Courses

General Education Classes

Fulfill General Education requirements with courses from Bellin College!

All undergraduate programs contain general education requirements which must be satisfied in order to earn a bachelor’s degree. Courses taken at Bellin College are transferable to most colleges and universities.

Note: If you are looking to take general education courses to transfer to another college or university, we recommend that you contact them ahead of time to make sure that the course will transfer.

General education course takers apply to Bellin College as a
Non-degree Seeking student.

 I’M READY TO APPLY

The selected general education courses provide the foundation for students to successfully complete the outcomes of baccalaureate education. Knowledge from the arts and sciences provides a diversity of thought about social, economic, political and other global perspectives that are essential in clinical decision-making. The liberal arts education experience supports the development of critical thinking as the basis for clinical judgment.  Concepts from these courses are integrated into the nursing, radiologic science and sonography curriculums to ensure a broad-based clinical practice.

Bellin College offers select courses that will satisfy specific general education requirements.

Course offerings for Spring 2017

BU 320 Foundations of Health Care Management (3 credits, online)

This course expands the student’s knowledge of the organization and function of health care systems, and their interrelationships. Concepts of planning, organizing, team building, staffing, and controlling will be discussed as they relate to the mission, values, and strategic initiatives of the system/organization. Quality improvement and the utilization of resources to deliver optimum health care at a reasonable cost will be addressed.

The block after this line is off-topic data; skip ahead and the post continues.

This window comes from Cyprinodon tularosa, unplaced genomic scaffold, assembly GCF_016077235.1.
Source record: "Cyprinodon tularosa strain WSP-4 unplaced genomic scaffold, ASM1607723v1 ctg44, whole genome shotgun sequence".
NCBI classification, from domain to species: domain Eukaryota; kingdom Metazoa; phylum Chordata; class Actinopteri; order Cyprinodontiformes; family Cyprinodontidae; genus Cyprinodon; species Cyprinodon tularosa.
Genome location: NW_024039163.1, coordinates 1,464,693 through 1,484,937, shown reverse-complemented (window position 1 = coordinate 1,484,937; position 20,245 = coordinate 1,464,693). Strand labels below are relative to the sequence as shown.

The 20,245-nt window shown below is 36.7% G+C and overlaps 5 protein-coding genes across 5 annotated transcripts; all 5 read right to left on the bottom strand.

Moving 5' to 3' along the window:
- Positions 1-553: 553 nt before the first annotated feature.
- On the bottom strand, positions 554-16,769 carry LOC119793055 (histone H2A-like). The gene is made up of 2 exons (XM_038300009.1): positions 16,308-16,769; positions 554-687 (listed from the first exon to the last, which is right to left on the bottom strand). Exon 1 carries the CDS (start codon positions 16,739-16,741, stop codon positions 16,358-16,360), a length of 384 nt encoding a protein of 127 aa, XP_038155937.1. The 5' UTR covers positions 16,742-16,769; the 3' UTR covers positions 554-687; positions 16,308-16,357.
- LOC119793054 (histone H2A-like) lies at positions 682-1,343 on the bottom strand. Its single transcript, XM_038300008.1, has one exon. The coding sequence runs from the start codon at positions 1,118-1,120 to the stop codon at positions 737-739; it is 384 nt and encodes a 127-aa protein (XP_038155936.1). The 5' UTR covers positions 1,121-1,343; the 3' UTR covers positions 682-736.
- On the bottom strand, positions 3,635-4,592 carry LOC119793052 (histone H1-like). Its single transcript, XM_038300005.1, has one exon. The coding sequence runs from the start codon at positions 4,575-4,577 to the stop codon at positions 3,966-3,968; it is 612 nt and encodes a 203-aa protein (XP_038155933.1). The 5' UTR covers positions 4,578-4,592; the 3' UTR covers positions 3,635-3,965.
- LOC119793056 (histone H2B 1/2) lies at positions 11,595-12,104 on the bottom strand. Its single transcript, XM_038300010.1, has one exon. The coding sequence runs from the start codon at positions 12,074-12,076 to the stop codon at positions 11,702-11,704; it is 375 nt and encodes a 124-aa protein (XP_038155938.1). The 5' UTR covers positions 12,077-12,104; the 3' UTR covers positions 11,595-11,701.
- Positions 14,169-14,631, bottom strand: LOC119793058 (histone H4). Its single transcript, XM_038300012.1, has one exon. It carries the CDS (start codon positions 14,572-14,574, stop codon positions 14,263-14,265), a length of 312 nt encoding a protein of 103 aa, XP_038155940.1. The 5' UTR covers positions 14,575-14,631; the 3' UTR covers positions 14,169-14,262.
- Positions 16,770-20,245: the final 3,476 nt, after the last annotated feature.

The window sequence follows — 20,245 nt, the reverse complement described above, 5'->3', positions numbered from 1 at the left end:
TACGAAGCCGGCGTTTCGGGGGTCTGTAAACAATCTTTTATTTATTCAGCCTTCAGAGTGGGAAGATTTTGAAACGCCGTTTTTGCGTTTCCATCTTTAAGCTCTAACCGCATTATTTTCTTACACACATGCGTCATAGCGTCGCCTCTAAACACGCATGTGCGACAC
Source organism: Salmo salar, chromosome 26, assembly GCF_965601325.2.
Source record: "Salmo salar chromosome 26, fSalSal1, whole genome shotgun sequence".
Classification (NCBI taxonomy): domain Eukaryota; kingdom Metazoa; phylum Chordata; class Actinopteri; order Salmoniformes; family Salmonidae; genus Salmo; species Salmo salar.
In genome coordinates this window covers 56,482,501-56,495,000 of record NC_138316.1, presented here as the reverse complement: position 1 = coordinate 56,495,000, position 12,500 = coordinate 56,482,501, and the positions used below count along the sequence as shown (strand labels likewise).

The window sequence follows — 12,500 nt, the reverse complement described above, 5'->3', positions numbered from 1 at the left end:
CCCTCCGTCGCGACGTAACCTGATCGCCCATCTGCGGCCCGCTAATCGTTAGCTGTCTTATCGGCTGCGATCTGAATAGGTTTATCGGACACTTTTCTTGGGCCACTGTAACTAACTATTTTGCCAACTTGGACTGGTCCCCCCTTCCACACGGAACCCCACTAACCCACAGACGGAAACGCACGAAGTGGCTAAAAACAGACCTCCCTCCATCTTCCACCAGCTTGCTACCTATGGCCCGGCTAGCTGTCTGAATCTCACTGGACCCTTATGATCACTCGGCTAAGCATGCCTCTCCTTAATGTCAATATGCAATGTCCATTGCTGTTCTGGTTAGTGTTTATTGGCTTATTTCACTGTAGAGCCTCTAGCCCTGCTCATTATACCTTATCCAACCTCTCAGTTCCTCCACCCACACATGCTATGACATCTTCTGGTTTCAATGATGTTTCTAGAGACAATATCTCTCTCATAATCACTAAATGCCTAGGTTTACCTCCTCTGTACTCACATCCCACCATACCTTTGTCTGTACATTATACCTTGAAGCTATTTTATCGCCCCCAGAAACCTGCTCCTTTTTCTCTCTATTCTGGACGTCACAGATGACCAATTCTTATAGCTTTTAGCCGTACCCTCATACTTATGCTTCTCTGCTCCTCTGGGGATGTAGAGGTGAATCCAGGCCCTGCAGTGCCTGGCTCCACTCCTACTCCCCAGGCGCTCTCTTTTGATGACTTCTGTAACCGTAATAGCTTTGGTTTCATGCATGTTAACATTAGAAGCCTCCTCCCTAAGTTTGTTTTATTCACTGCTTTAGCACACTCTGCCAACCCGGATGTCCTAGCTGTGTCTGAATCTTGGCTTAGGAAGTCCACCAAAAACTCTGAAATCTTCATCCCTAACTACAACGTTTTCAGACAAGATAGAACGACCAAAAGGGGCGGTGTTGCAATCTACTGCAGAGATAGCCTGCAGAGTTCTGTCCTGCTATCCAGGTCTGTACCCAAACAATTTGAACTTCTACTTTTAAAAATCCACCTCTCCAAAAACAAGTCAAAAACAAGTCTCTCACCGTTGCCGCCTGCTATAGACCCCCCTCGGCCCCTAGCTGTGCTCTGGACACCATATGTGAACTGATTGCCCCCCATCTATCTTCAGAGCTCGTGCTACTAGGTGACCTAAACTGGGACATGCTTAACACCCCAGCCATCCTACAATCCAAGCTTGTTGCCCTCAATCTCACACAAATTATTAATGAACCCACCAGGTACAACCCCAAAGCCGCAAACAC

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CH 125 General Chemistry (4 credits, in-person)

This course provides the opportunity for the learner to develop the knowledge and the skills process in the understanding of general chemistry. Topics covered are: metric system, problem-solving, periodic relationships, chemical reactions, equilibrium, properties of water, acids, bases, salts and gas laws as well as an introduction to organic chemistry. Students focus on skill development, communication and problem solving. Critical thinking skills are developed as students learn to collect and analyze data and work out the correct solutions.

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CH 125L General Chemistry Lab (1 credit, online)

This course provides the opportunity for the learner to develop the knowledge and the skills process in the understanding of the practical application of the principles of general chemistry in the laboratory. Topics covered are: Lab safety, metric system, conversion factors, density and specific gravity, familiarity with the use of the Bunsen burner, identifying cations through flame tests, periodic relationships, electron configurations, chemical reactions, mole ratios, properties of acids, bases and buffers as well as an introduction to organic chemistry using the ball and stick model kits. Students focus on skill development, communication and problem solving. Critical thinking skills are developed as students learn to collect and analyze data and work out the correct solutions.

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DI 202 Diversity Issues in Health Care (3 credits, hybrid)

The course focuses on integrative health and lifestyle choices that have an impact on client-centered care with a variety of populations. Therapies such as common supplements, botanicals, vitamin/minerals, mind-body techniques, nutrition, and aromatherapy are explored. Specific cultural whole body approaches to health will also be explored along with societal views regarding integrative models of care. This course provides an introduction to integrative health, emphasizing the key role of lifestyle changes.